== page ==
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Chem for those who do not like it | Posted in Chemistry

Hi! I think you have hit the reason for NGSS right on the head! The phenomenon approach to learning is what drives those students in the classroom. When teachers engage their students with phenomena they have a true curiosity or interest in the interest levels in the classroom drive up. Students are shifting from this rote memorization or even just learning content in isolation; to having a role and a mission of trying to figure something out. Chemistry is especially daunting in isolation. When you give students a task, then build a story around that task where now they need to know this information to complete the task. They will be more engaged. The hardest part is choosing a phenomenon that fits your students. You should figure out what are they interested in. What are things that would hook them? Once you get to know your students more you will know the types of phenomenon’s that will drive them.


Jessica Holman

Gardening at school with young children | Posted in Early Childhood

I feel that the idea of a classroom garden throughout the whole school year is a great idea. You can do different plants throughout the seasons that change. I think this is a good thing to do in your classroom because it let's students learn the proper necessities of plants and how to care for them. And they are very pretty!! A lot of schools don't have access to any sort of garden in their backyard and this can be a good idea.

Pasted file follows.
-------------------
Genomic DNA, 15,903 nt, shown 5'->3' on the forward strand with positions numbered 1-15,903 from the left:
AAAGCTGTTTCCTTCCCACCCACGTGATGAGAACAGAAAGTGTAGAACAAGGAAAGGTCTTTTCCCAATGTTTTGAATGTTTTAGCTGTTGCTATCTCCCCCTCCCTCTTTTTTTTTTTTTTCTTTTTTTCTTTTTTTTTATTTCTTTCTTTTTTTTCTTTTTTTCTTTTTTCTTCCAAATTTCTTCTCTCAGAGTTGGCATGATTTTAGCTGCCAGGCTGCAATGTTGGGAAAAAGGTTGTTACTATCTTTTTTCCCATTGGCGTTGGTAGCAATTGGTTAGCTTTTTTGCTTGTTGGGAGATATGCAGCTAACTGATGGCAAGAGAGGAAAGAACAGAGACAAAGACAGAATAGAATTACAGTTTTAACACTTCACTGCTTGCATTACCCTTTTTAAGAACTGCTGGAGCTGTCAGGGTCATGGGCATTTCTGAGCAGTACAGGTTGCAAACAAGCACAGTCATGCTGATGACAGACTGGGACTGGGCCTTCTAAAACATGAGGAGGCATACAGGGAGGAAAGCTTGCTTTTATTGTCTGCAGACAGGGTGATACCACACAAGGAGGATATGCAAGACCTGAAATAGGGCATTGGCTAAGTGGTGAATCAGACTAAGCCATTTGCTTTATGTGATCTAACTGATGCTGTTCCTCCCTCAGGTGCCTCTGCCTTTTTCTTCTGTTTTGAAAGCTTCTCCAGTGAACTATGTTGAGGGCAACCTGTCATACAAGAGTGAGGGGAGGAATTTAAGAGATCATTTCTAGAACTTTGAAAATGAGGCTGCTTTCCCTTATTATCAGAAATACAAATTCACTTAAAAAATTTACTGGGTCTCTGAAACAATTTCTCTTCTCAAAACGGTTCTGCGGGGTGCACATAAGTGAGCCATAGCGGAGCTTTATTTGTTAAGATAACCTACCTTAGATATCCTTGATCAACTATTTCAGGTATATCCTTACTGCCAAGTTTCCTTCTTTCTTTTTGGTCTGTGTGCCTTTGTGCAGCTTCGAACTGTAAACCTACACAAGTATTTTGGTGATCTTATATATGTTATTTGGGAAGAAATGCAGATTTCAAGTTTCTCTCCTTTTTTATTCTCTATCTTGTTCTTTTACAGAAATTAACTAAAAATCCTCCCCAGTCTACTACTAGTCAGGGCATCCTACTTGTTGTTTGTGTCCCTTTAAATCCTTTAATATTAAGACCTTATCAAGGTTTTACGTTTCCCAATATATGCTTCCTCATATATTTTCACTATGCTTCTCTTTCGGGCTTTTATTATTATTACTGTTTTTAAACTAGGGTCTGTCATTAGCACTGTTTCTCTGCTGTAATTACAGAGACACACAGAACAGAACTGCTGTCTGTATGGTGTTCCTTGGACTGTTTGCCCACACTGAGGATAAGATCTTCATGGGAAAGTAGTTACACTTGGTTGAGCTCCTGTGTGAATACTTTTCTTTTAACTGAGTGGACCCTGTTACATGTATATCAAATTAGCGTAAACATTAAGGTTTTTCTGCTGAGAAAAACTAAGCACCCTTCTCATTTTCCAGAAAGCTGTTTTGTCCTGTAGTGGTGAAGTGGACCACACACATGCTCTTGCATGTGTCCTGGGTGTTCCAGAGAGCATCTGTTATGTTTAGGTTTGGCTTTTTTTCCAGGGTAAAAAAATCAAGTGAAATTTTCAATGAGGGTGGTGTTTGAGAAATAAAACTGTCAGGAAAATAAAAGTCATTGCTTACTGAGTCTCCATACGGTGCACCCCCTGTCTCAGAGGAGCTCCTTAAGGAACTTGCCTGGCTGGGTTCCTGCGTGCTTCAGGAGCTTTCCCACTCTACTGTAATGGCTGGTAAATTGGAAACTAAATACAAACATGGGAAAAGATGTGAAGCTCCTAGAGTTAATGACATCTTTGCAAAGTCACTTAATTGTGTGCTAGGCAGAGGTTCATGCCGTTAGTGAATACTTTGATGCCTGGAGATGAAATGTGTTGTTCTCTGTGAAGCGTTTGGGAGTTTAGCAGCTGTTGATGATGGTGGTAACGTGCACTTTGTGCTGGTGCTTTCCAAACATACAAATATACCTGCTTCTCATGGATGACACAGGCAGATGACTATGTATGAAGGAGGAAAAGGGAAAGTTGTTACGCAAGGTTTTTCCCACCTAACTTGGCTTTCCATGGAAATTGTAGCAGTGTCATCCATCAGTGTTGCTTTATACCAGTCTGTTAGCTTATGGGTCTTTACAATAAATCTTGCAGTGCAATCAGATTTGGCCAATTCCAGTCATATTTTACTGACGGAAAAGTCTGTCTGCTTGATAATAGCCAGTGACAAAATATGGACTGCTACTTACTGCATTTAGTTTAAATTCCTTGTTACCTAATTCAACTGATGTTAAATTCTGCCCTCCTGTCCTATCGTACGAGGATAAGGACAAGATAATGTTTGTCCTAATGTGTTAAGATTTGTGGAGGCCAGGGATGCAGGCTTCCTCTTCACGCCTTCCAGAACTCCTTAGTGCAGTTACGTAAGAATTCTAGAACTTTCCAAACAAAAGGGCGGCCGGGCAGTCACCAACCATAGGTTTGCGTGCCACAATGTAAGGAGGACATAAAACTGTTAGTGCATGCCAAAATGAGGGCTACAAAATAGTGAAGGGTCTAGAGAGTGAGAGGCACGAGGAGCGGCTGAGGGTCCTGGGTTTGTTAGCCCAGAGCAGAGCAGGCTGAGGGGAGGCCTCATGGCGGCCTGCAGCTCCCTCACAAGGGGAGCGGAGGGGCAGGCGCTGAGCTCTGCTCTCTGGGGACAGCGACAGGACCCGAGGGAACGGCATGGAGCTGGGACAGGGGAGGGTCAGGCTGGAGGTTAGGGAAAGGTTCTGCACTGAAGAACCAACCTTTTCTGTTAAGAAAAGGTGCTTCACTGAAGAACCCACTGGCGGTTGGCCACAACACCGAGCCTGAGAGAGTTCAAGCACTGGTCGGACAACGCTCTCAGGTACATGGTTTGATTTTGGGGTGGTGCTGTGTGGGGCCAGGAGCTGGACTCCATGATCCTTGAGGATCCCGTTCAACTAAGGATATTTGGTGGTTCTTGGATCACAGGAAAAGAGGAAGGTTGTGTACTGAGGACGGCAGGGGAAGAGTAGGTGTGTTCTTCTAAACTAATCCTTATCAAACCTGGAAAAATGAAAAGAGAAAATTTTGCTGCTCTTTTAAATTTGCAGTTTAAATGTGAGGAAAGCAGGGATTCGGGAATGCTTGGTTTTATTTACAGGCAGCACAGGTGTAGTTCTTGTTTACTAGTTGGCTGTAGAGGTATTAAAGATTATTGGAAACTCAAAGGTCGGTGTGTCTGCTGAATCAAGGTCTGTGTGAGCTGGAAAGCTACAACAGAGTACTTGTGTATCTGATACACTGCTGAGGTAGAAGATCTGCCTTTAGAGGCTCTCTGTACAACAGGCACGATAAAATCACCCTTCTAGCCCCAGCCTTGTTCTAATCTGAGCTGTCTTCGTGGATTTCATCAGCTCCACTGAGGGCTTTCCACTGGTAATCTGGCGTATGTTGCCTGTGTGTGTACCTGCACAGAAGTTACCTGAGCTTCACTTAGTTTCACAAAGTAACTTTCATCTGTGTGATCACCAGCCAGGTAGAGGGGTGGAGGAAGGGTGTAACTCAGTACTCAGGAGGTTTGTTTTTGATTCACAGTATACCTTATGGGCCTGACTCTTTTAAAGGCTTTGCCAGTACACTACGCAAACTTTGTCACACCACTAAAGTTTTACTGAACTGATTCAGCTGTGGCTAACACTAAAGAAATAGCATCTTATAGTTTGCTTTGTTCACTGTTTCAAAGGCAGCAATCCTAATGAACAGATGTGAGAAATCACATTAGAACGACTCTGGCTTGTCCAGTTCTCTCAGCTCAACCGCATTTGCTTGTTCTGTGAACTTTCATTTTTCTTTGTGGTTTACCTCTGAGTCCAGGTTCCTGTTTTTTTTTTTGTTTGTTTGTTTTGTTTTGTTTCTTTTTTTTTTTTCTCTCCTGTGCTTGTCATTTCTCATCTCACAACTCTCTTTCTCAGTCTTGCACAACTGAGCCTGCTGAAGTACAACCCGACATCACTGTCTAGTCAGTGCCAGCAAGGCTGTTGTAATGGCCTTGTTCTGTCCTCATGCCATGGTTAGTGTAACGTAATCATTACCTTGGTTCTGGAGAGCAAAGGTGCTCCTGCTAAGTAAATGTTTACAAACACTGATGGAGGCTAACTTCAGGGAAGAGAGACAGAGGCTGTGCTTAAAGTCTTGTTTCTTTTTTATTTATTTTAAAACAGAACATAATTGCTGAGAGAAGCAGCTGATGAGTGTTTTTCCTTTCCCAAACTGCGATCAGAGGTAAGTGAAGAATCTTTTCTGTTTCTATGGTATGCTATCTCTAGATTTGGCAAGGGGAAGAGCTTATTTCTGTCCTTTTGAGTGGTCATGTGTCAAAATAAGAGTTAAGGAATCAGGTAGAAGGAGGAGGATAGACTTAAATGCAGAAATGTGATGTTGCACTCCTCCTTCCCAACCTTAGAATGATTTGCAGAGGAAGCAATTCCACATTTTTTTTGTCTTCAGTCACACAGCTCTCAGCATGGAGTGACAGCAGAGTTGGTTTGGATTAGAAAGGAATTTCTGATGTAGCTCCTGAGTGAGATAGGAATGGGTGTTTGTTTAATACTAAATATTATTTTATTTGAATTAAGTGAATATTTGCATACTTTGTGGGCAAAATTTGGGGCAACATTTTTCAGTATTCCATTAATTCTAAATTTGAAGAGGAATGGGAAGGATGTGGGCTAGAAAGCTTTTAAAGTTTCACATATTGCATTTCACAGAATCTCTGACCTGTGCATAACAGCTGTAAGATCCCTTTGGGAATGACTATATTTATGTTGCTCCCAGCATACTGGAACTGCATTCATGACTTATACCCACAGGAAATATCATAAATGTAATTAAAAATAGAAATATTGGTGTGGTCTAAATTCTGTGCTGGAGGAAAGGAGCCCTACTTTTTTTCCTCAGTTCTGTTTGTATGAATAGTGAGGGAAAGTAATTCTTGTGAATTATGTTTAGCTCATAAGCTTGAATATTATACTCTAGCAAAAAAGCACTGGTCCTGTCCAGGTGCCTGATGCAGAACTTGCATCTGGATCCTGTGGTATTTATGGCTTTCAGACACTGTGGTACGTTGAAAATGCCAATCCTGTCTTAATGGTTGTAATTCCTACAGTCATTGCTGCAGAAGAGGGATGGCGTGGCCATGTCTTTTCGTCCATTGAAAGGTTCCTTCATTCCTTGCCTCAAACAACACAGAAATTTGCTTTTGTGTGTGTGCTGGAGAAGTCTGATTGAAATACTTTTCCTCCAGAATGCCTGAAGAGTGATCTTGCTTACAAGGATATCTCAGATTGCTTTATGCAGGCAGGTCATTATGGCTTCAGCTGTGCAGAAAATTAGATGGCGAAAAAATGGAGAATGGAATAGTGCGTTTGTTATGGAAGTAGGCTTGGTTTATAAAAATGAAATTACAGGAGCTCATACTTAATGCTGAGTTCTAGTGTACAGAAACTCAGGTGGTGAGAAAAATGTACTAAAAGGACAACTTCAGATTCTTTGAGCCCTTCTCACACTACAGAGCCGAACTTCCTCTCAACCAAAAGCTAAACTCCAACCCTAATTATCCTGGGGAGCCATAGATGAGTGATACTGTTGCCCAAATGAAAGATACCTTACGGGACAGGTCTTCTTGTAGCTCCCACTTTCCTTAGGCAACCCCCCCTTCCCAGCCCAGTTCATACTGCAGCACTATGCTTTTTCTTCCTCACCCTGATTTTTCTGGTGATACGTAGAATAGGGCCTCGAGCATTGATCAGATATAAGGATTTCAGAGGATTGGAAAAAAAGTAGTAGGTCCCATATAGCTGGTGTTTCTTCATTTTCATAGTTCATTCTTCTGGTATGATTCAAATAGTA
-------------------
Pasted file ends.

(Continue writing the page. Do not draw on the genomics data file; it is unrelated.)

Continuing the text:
Angelica Morron

Teaching for Conceptual Understanding in Science | Posted in Professional Learning

Currently, I am entering my 4th year of teaching 7th and 8th grade science. I’ve always felt that the traditional lecture format my department employs is not the most effective way to reach my students. I’ve added numerous lab activities in an attempt to promote deeper understanding. However, it wasn’t until I stumbled across this thread and read about conceptual understanding that I felt like this is the method that I should have been using all along. The shift to NGSS blends perfectly with this style of instruction and learning. I agree with Joyce in regards to covering the curriculum. We tend to sacrifice depth of learning in favor of squeezing everything in before the next round of state testing begins. I have read and reviewed many of the resources provided in your book “Teaching for Conceptual Understanding in Science.” I felt the different instructional strategies listed in chapter 8 were extremely beneficial. I’m left with a few lingering questions though. Based on what I’ve read, teachers need to administer some sort of probe or pre-assessment to gauge students’ misconceptions or prior knowledge before planning instruction. Are these probes supposed to take the entire class period? If not, then how do you plan the day based on information you are gathering in a 15-20 minute time span? Using the conceptual thinking model how are teachers providing instruction for concepts that are completely unfamiliar to students?


Shalen Boyer

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